position. Address, stating experience,
Bronner Bros., 401 to 418 Main St., Buffalo,
N.Y. V.
The Pittsburg Beef Company, agents for
Swift's Chicago dressed beef, sold at whole
ale, for the week ending April 6, 125 car
scasses; average weight, 640 pounds; average
price $5 68 per cwt.
In Yonr New Home.
Don't worry about the baking while you
are getting settled in your new home. Give
Marvin's bread a trial and you will never
use any other. Fresh every day at your
grocers. Thssu
Dbsss Goods A positive bargain, gen
uine West of England cloth suitings re
duced this week from (25 to only 916 a
pattern. r HUOUS & HACKS.
Faith Templeton Excepts to Gail
Hamilton's Idea of the
And Asks Why, if They Can be Duplicated,
No One Has Obtained a
It was argued and decided in last Sun
day's Dispatch; that the miraeles"of the
New Testament were neither unscientific
nor unreasonable, but in strict harmony
with God's laws. It is refreshing to have
tbjs fact established with so little difficulty
and apparently beyond a peradventare.
Still, as assurance is not always set down as
argument, perhaps we may be pardoned for
asking a little more Jight upon certain
points, not so clear to us as to this trained
"thinker" and-scientific expounder oi pro
gressive theology.
She says: "With the wider and higher
views that theology shares with and learns
from all other sciences, theologians see that
a miracle is not the violation of law hut the
action of law. Miracle is not even a
deviation from known law." "The
wont of science is not to deny the ap
pearance of the delation but to account
for it"
Now, will Miss Hamilton, with her
thorough knowledge of the modus operandi
of miracles and the processes of the Deity,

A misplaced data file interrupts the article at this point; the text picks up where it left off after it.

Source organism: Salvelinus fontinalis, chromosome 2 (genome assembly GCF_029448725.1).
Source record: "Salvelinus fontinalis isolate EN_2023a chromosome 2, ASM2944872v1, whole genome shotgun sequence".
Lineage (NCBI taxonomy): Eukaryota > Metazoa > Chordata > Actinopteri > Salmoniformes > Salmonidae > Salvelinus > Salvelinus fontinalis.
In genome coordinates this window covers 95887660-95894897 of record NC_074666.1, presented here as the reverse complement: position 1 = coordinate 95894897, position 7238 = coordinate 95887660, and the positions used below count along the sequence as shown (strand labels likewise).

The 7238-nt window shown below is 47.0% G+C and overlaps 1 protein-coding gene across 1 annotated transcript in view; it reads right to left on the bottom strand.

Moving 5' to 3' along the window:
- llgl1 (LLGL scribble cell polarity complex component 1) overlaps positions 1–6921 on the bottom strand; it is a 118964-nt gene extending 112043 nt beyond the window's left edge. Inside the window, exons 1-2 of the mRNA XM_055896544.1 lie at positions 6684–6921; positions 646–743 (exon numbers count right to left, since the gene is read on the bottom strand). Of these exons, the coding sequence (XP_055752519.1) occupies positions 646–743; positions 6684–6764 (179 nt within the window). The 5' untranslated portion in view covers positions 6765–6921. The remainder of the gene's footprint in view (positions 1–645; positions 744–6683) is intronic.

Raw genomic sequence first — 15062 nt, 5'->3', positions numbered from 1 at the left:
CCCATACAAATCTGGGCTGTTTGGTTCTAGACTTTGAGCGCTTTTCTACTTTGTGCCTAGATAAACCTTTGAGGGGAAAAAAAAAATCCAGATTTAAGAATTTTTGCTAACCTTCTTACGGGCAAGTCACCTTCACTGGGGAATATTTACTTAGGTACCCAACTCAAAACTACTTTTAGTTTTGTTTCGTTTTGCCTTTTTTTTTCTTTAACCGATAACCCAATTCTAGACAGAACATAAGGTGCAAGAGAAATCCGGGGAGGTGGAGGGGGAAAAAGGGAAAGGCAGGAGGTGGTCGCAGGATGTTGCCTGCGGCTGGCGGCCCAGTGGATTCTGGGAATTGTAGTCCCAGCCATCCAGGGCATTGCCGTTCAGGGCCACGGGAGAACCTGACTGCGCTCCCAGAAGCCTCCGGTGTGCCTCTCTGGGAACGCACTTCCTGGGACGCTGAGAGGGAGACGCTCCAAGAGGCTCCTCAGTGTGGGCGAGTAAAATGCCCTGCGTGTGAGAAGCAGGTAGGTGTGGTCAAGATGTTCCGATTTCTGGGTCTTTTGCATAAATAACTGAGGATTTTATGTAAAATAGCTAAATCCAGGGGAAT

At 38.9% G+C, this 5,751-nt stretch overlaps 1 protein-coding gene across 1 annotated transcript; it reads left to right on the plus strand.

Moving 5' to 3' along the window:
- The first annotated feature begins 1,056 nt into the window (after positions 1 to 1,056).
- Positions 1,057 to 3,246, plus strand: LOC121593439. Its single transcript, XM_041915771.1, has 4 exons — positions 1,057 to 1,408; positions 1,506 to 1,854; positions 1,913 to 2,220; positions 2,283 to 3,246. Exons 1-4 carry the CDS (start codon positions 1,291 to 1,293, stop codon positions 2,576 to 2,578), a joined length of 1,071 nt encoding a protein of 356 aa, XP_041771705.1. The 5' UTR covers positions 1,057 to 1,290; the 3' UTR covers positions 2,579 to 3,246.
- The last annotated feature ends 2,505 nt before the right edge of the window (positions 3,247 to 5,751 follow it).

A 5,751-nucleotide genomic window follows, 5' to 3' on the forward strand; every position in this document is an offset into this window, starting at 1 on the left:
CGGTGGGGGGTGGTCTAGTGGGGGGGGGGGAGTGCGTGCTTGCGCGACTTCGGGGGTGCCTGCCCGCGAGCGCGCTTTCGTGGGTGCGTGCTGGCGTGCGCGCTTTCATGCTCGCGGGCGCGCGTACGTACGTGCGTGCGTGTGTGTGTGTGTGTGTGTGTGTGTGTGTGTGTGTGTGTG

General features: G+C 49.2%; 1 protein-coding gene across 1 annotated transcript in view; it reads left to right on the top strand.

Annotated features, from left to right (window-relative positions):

for the benefit of those who have not at
tained to her state of mental proficiency,
deal a little more in specialties and a little
less in generalities in her next letter to the
Will she tell us, in regard to that first
miracle upon which she touches so lightly,
yet comprehends so clearly by what pro
cess of reasoning she sees "that instead of
being inconceivable, it is conceivably credi
ble and scientific?" Water was instantly
turned into wine of the finest flavor, with
only the action of pouring it into jars and
drawing it forth again. She modestly con
fesses that the science is not her's, bnt we
would suggest that she make a careful study
of it, in view of the amendment being car
ried, and the marvelous industry that would
result from a comprehensive knowledge of
this special science in the near future.
She informs us not in the concise man
ner of one who says of God's work in the
creation: "He spake and it was done; He
commanded and it stood fast" but we
gather this one idea from a column or more
of verbiage, that Christ was an advanced
scientist playing upon the credulity of the
ignorant by flashing his superior knowledge
of the chemical affinities of elements He
had created upon the world; 'and never
pretended any miracle more absurd to all
but the credulous than to hear a man talk
ing 100 miles away."
Without this positive assurance we should
undoubtedly have continued in the ignorant
belief that not one of the miracles of Jesus
Christ had ever been duplicated; that not a
single patent bad ever yet been taken out
upon even the least of these, by any erudite
scientist of any age or nation, appropriating
the idea involved, with slight variation of
process, as bis own. Will Miss Hamilton,
in her next treatise upon science and theol
ogy, cite to us an instance of this kind, and
explain the analogy between either miracle
and any known science, with which she is
so competently equipped.
Will she inform us how five loaves and
two small fishes can be made to satisfy the
hunger oi 5,000 people? Such knowledge
would be the salvation 'of famine-stricken
China atJthis moment The natural and
easy acquirement of walking upon the
water, if properly understood, would be
come a saving act, in the event of a sinking
ship at sea; and any hint aiding' in the at
tainment of such knowledge would be grate
fully appreciated by ocean travelers, and
generally utiliied in all cases where toll
bridges embarrass the pedestrian.
In the realm of medical science, instan
taneous healing, we might suppose, had
never been so successfully and and perma
nently performed, in cases of original mal
formation or pestilential disease, as in the
few remarkable instances recorded in the
New Testament Scriptures.
But these and all other miracles seem
minimized, as in fancy we stand beside the